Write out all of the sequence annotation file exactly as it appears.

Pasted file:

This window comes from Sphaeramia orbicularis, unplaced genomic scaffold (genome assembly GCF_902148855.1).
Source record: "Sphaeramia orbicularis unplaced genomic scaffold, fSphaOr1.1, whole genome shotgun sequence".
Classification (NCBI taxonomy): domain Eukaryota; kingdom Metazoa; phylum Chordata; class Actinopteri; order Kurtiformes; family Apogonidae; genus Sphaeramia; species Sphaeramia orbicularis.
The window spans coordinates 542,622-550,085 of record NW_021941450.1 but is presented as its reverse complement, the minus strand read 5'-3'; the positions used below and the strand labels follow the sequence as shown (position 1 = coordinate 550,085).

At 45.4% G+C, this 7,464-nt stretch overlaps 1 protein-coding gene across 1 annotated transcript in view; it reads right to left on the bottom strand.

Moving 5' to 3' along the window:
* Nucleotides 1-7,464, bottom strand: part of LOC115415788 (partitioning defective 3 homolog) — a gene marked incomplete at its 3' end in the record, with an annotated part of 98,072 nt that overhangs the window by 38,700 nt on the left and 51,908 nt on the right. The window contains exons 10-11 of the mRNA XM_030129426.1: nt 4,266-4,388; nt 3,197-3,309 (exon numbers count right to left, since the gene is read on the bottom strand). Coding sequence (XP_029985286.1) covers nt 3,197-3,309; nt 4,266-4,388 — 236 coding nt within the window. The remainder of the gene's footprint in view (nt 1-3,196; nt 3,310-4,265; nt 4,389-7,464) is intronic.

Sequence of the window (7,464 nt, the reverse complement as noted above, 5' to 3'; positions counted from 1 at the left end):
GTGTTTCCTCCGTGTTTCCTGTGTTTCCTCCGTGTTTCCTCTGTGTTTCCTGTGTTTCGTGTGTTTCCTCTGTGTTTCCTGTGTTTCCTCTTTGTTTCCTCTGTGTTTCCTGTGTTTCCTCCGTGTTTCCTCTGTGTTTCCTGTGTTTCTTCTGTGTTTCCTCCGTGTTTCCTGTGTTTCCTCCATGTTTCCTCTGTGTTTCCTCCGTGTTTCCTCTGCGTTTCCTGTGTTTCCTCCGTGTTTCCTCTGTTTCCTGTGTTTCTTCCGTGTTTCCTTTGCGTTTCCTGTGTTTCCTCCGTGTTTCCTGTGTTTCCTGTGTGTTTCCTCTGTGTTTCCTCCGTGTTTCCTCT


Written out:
This window comes from Sphaeramia orbicularis, unplaced genomic scaffold (genome assembly GCF_902148855.1).
Source record: "Sphaeramia orbicularis unplaced genomic scaffold, fSphaOr1.1, whole genome shotgun sequence".
Classification (NCBI taxonomy): domain Eukaryota; kingdom Metazoa; phylum Chordata; class Actinopteri; order Kurtiformes; family Apogonidae; genus Sphaeramia; species Sphaeramia orbicularis.
The window spans coordinates 542,622-550,085 of record NW_021941450.1 but is presented as its reverse complement, the minus strand read 5'-3'; the positions used below and the strand labels follow the sequence as shown (position 1 = coordinate 550,085).

At 45.4% G+C, this 7,464-nt stretch overlaps 1 protein-coding gene across 1 annotated transcript in view; it reads right to left on the bottom strand.

Moving 5' to 3' along the window:
* Nucleotides 1-7,464, bottom strand: part of LOC115415788 (partitioning defective 3 homolog) — a gene marked incomplete at its 3' end in the record, with an annotated part of 98,072 nt that overhangs the window by 38,700 nt on the left and 51,908 nt on the right. The window contains exons 10-11 of the mRNA XM_030129426.1: nt 4,266-4,388; nt 3,197-3,309 (exon numbers count right to left, since the gene is read on the bottom strand). Coding sequence (XP_029985286.1) covers nt 3,197-3,309; nt 4,266-4,388 — 236 coding nt within the window. The remainder of the gene's footprint in view (nt 1-3,196; nt 3,310-4,265; nt 4,389-7,464) is intronic.

Sequence of the window (7,464 nt, the reverse complement as noted above, 5' to 3'; positions counted from 1 at the left end):
GTGTTTCCTCCGTGTTTCCTGTGTTTCCTCCGTGTTTCCTCTGTGTTTCCTGTGTTTCGTGTGTTTCCTCTGTGTTTCCTGTGTTTCCTCTTTGTTTCCTCTGTGTTTCCTGTGTTTCCTCCGTGTTTCCTCTGTGTTTCCTGTGTTTCTTCTGTGTTTCCTCCGTGTTTCCTGTGTTTCCTCCATGTTTCCTCTGTGTTTCCTCCGTGTTTCCTCTGCGTTTCCTGTGTTTCCTCCGTGTTTCCTCTGTTTCCTGTGTTTCTTCCGTGTTTCCTTTGCGTTTCCTGTGTTTCCTCCGTGTTTCCTGTGTTTCCTGTGTGTTTCCTCTGTGTTTCCTCCGTGTTTCCTCT